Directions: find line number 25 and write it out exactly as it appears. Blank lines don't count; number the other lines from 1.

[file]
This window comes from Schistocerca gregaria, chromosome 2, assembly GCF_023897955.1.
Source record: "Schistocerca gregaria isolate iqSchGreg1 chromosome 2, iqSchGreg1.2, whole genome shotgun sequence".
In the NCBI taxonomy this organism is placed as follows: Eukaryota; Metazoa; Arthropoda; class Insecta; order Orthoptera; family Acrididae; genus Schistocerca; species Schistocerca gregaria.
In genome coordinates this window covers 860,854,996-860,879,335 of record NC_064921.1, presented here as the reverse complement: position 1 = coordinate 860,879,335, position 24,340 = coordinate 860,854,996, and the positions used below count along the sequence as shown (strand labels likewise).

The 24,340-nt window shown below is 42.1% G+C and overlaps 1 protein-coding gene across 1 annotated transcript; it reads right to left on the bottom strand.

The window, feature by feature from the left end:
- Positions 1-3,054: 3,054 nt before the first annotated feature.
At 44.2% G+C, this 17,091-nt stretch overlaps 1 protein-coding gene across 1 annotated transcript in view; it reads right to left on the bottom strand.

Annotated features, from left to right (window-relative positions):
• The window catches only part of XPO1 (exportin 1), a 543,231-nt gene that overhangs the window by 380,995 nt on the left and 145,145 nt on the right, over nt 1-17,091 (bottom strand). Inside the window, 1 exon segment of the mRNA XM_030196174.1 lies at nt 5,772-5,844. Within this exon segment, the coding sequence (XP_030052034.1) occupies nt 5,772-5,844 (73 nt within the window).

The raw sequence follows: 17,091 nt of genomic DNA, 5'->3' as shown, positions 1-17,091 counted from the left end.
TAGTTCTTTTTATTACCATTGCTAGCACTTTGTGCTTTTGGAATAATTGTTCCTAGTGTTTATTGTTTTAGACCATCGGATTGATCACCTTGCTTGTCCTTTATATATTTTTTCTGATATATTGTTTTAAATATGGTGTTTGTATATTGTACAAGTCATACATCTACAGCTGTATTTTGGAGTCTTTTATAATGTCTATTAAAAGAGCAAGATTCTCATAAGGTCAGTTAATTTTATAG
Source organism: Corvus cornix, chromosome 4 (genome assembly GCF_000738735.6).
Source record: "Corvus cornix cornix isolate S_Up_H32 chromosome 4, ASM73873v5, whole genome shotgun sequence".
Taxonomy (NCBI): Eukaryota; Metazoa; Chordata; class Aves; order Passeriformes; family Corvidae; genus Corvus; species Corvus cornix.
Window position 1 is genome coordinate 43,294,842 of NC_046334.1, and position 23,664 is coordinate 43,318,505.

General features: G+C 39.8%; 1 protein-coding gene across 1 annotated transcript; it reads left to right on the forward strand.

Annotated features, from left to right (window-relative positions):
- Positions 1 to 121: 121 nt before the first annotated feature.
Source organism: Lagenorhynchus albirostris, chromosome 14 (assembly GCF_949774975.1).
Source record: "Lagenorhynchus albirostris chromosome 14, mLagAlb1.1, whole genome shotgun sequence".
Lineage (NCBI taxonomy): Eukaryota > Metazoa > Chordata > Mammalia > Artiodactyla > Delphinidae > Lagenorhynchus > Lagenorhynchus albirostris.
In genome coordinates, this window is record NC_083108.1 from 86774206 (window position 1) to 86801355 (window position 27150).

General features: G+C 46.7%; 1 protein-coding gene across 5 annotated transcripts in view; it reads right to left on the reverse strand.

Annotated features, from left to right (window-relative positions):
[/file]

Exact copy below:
Annotated features, from left to right (window-relative positions):